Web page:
1. […] a Dying Breed – groundnotes: The SingBAB and the Impossible Integration [Thanks James] – My sketchbook: Singapore new population […]

  2. Eve Says:

    It might be interesting to recall what a young nation we are- less than 2 lifetimes ago, many of our grandparents were themselves immigrants from China or India seeking a better life. What right have we got to turn up our noses at people seeking a better system? We SingBABs have enjoyed the good life only thanks to the luck we’ve had.. My friends from other countries have asked me, ‘what has Singapore done to be so successful in such a short time?’ and the truth is, we’ve been lucky (besides having hardworking ancestors, of course, but i don’t know that we can say we are ourselves more meritorious or hardworking than anyone else)… it’s true that we have many common experiences, and this shared experience that builds the national identity is also something that has been a feat to create: a oneness from the multiplicity of immigrant peoples. Let’s treasure this, but not forget that we have a duty to welcome those less fortunate than we.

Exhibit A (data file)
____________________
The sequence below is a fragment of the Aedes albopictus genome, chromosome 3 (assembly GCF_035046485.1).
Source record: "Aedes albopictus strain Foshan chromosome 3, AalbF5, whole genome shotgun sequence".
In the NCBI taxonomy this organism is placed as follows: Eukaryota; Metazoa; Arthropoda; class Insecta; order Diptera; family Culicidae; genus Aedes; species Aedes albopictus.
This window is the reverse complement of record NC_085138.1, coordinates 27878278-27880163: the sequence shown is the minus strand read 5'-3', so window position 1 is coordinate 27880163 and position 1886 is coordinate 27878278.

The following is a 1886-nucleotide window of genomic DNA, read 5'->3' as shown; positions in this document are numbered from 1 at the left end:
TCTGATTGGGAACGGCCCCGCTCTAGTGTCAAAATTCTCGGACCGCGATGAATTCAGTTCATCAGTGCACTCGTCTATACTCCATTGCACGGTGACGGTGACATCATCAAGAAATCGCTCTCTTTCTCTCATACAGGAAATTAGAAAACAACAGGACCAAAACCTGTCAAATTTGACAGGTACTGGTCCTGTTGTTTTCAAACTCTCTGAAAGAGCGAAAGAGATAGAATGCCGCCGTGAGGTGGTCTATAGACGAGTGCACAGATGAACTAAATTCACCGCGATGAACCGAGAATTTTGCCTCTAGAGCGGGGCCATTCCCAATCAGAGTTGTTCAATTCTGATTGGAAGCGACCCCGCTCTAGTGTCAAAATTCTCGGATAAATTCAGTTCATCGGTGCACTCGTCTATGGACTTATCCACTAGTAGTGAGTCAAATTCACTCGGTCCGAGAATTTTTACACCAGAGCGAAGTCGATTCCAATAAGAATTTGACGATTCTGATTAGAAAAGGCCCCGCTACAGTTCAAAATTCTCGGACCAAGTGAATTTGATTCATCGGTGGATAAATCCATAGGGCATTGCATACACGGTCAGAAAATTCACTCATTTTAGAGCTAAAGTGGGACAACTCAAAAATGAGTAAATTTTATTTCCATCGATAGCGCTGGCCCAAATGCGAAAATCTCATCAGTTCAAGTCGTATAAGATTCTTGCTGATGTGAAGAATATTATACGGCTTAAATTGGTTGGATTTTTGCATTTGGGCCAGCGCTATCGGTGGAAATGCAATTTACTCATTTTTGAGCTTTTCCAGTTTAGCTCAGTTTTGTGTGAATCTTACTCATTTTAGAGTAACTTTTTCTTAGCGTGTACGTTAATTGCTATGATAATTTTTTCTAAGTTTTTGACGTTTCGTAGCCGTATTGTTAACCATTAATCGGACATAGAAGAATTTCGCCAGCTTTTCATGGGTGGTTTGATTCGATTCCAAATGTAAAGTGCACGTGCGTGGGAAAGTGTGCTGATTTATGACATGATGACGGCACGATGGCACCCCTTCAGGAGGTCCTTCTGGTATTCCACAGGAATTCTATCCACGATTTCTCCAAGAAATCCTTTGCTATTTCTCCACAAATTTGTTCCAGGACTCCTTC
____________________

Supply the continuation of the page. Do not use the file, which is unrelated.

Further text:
3. Quen Says:

    I don’t really agree about the last fear, Singapore is suposed to be a multicultural country which has known different migration flow. for exemple 78% of population now are chinese, but Singapore isn’t the land of chinese right? those new migrants strengthen the Multicultural aspect of Singapore.
    Concerning the integration, the first chinese and indians who came to singapore also didn’t have childhood memories in the country. maybe the first generation of the new citizen will be the same, but their children would have memories and will see Singapore as the land of their childhood. it is just a matter of time. This kind of problem happen everywhere, especially in USA where maybe 99% of population are from the migration.